Tuesday, August 12, 2014

EDUCATION: You VS The State - Are You Taking Responsibility For Your Child's Education?

After reading a recent opinion piece by a ‘conservative’, Oklahoma law professor (Right Thinking: Grumpy suburbanites and the populist conservative base, by Andrew SpiropoulosI had to laugh.  While I agreed with 9/10ths of his very excellent treatise on populism vs conservatism, I had to part company altogether when this man began discussing education – particularly relating to Superintendent Barresi’s election loss and Governor Fallin’s recent drop in the polls.

To him, Barresi lost and Fallin has dropped in the polls – not because their education reform initiatives were too heavy handed, but because they were not heavy handed enough.

This makes me laugh because elitists tend to recognize elitism in everyone but themselves.  Hilariously, this law professor outs himself as elitist by saying, "… our (Oklahoma) business elite does not have a strong intellectual grasp of the tenets or policy successes of conservatism", after which he calls dissenters of big government education reform, such as I, 'grumpy suburbanites' (wasn’t it Arne Duncan (a Democrat) who blamed the failure of education ‘reform’ on “white suburban moms”?).

This professor appears to understand conservatism in every area but public education.  To him, conservatism in this venue should be state-control under the virtuous flag of 'accountability for taxpayer funds'. 

Conservatism is a political philosophy most in line with the majority of American Founders.  To them, conservatism, “conserves” power to the individual OVER the state – in point of fact, conservatism imbues the notion of individual rights.  Conservatism doesn’t parse itself across each segment of our lives.  It doesn’t break down into fiscal ‘conservatism’ versus individual rights, or political ‘conservatism’ versus individual rights.   To the elitist, however, "fiscal conservatism" relates to ‘conserving’ assets, therefore if local school boards overspend, the state must force ‘conservatism’ by subjecting individuals on school boards all across the state to laws addressing overspending in public education.  This notion is fallacious as it necessarily embargoes individual rights.  It also usurps the ability of individuals to learn by removing negative consequences – but that’s another topic for another day.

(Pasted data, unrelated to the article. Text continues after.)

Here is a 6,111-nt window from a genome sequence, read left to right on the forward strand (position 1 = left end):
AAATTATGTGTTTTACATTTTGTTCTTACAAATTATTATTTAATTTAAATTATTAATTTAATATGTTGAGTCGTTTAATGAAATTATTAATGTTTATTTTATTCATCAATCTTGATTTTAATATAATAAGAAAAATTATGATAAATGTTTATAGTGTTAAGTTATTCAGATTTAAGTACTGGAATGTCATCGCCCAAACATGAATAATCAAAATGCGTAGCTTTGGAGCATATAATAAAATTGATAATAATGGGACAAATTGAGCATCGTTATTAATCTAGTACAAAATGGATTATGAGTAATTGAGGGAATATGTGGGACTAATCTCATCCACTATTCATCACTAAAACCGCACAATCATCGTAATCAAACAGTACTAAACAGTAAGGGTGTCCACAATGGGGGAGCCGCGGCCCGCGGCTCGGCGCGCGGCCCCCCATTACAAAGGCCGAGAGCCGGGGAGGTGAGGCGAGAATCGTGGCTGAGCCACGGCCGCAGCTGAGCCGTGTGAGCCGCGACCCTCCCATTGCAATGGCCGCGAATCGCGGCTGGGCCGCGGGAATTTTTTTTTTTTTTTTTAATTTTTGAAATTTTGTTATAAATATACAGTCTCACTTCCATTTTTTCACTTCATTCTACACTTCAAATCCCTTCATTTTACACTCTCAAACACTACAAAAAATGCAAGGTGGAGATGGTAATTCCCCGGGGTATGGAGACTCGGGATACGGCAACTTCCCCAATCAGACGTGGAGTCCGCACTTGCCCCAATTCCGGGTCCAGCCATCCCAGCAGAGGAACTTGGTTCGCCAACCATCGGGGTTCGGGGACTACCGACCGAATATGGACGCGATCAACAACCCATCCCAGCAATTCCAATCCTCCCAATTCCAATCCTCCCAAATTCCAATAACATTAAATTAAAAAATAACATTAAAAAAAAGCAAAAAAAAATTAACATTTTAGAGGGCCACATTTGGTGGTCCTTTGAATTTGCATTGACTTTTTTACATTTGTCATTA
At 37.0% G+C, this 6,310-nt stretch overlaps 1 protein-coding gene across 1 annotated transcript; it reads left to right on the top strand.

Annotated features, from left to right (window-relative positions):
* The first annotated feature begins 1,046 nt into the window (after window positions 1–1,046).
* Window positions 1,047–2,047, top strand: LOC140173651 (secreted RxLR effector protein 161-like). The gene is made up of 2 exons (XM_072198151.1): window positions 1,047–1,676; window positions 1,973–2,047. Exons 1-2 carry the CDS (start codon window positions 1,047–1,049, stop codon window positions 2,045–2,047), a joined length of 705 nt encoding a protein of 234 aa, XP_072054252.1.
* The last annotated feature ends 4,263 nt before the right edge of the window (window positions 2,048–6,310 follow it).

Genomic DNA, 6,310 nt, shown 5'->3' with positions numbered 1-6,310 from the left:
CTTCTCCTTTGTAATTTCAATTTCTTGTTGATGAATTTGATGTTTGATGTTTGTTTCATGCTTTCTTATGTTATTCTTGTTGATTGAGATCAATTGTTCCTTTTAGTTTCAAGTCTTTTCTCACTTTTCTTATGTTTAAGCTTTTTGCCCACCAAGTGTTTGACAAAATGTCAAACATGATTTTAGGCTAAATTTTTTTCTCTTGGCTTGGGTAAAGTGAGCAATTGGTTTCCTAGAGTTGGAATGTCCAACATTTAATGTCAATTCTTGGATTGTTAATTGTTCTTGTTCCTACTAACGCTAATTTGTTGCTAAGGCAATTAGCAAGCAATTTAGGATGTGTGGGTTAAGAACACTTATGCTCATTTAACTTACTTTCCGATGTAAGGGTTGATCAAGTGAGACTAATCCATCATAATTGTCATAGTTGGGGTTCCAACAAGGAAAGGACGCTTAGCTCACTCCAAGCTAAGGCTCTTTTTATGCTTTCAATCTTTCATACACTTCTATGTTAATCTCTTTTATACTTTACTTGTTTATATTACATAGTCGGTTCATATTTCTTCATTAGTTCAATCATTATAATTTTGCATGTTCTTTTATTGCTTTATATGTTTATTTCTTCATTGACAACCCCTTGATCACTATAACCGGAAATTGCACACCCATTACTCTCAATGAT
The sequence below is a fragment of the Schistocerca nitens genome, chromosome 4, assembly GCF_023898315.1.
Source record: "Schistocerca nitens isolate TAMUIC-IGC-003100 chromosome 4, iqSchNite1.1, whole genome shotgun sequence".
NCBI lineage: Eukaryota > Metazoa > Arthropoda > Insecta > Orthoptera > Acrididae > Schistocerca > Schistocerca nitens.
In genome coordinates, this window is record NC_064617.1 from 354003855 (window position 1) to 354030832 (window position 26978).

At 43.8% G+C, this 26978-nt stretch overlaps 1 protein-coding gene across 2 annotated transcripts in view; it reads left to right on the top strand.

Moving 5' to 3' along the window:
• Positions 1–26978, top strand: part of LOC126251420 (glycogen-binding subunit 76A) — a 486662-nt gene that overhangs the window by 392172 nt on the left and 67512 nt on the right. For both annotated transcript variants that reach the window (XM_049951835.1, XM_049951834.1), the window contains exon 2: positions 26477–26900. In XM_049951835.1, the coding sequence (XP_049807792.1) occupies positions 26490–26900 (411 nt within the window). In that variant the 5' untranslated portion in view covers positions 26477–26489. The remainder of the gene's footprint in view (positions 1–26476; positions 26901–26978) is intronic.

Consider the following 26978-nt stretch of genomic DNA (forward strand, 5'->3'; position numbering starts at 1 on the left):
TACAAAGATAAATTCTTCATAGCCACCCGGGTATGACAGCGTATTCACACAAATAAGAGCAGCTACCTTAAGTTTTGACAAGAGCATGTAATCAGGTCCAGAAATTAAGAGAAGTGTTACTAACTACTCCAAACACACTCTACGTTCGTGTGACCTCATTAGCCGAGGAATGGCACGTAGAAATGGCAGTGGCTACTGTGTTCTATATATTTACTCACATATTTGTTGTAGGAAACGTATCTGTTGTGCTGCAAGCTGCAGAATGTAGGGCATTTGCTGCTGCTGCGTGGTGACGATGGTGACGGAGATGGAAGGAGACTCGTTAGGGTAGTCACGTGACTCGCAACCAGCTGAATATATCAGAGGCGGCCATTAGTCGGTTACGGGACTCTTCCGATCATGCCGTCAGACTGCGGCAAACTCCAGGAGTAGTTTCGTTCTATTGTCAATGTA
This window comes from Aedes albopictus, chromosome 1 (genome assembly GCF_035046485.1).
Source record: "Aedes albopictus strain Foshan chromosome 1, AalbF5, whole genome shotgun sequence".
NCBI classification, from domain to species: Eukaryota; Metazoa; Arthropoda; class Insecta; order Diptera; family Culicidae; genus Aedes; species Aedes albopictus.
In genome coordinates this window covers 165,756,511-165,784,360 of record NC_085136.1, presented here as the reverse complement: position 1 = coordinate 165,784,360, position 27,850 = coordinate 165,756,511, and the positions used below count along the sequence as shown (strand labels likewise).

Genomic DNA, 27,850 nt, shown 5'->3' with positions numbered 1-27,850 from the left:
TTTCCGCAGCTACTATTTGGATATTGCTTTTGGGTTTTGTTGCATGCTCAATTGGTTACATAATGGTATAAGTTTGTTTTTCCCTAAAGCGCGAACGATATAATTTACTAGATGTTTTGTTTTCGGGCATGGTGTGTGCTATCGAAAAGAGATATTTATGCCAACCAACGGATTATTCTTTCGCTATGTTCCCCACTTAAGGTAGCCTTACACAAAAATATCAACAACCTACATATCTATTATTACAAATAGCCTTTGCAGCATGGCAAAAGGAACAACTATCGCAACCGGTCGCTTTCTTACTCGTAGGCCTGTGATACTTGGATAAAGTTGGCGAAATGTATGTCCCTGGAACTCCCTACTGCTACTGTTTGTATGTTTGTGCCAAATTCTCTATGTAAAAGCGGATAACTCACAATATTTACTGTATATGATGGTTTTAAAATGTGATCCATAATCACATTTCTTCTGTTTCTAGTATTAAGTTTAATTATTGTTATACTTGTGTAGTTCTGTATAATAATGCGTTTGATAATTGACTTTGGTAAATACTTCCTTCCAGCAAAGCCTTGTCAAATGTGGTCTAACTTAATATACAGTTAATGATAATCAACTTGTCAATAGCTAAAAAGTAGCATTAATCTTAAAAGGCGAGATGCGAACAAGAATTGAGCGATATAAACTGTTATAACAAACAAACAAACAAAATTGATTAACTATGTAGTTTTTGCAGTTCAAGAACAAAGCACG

Either individuals or government have the power - it can't be both.  In some circumstances, the people delegate their power to government (ie; traffic laws), but government cannot usurp the right of individuals because it doesn't like the way the right is utilized.  Certainly, government cannot usurp a parent’s right to direct the education of their own children (child endangerment issues notwithstanding), yet that is exactly what happened with Oklahoma’s 3rd grade reading retention law, (as one of many examples - Common Core being another).